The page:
awesome review… hmm kind of slight regret didn’t get this light… particularly since I already owned big head flashlight such as TN31 and crelant MT-G2 lights

I'd love to hear about emitter current after you upgrade those bulb filaments 26ga wires.

Oh, and is it in fact an XM-L2? Hard to tell in your closeup pic.


Mine is completely unbranded since I bought it from Shenzhen Wholesale. Shenzhen Wholesale
The light is now also available from Kaidomain under the brand name Courui 1600 xml2 or something vague like that. Kaidomain link
We haven’t had reports yet of this version but I suspect it’s the exact same light just with a name on it.

Also I’ve seen some pop up on ebay recently with the same brand on them, also available from willbuying.com. Check the original thread linked above to get some more details about buying one.

I can’t measure lumen output or even lux at the moment so I wouldn’t be able to give you any specifics yet. But I can tell you that in it’s completely stock form the light certainly doesn’t out throw my modded HD2010 running 5.5A. And I wouldn’t expect it to, (even when running at the same current) until that led centering ring has been shortened or replaced and the led is better focused. As I said there’s lots to improve on this light before it’s performing at it’s potential.

I will measure some tailcap currents when I have the light reassembled though and post them here.

The tailcap doesn’t really do anything except cover the back end of the light. It’s not part of the electrical pathway at all. The front threads are not anodized so locking out is probably not possible by simply unscrewing the battery tube a turn or two.

Also forgot to mention that the contact between the battery tube and the ground contact ring of the driver could be improved. I had some flickering and wavering of power when testing, think that’s because the contact board isn’t in direct pressure contact with the edges of the battery tube. Instead the board is simply press fit into the head of the light and makes contact ground contact on ly through those solder blobs you can see on the top side of the driver board ground ring. It’s really not ideal either, again I’d hate for someone to buy this light and expect it to great out of the box, based on the light I have here it probably won’t and will need some considerable tweaking and modding to get it to a good state.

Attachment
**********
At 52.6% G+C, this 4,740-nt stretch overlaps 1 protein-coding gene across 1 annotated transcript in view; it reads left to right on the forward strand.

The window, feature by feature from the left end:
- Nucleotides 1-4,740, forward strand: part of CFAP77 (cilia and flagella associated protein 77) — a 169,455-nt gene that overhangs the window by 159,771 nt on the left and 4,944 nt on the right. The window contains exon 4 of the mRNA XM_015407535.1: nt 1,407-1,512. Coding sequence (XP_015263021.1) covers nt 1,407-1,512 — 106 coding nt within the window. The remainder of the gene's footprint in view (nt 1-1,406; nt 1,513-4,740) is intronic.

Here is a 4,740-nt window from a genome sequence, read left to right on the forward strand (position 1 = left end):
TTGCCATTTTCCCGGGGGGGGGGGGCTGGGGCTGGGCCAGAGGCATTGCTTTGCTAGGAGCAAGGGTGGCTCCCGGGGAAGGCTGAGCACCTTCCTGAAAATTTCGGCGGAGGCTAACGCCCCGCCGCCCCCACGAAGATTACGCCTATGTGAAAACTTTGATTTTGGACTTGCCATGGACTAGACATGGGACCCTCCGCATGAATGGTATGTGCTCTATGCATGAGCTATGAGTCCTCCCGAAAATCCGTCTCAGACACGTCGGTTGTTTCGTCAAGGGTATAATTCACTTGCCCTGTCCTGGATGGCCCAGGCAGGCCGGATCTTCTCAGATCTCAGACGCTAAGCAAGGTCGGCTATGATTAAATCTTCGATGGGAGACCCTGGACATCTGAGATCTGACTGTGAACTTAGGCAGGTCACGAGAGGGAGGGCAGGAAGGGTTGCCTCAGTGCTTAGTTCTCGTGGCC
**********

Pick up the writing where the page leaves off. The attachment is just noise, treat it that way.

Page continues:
Be warned, you’re in for a project with this one…but if you’re up for it it should be a fun project with a great final result.

Yes the light is definitely equipped with an XM-L2, sorry my photos were a bit rushed. No idea what output bin it is though, no way to tell and it wasn’t advertised as being a specific output bin emitter so I would think XM-L2 T6 probably. Tint is hard to say too since a fair bit of the warmer light from the edges of the emitter is being swallowed up by the centering ring but it looks fairly close to my XML U2-1C emitter. Would guess it’s either 1B or 1C.

Thanks for the clarification.
Of course lockout isn’t possible, I am a bit tired or whatever…

Yeah could give that a go, don’t know much about it though. I’d need some suggestions from the driver gurus to find the sense resistor and figure out the conversion values and whatnot. I’ve got some smd resistors of various values laying around that I could use.

Here’s a bigger shot of the driver board.

There’s actually not all that much on the board.
Any idea which the sense resistor is? I know there’s only two on there but I haven’t done this before :stuck_out_tongue:

The R200 resistor is the sensing/limiting resistor. So after you have measured the stock current we will see further.
Do you have a experimental power supply? You should test if it is regulated at all.

I am a bit unsure because the r200 Is just in the input path of the little transistor and I can’t see a trace from the source side going to the controller…
But it could be a sensing resistor as through the source of the small FET flows all the current, you should check if there is a trace from this point to anywhere to actually measure something…
Interesting that there is so much empty space left on this driver board, maybe this is just a cheapo variant of a more complex driver. Looks like if there could be another identical circuit on the empty space…

Ok cool thanks :slight_smile: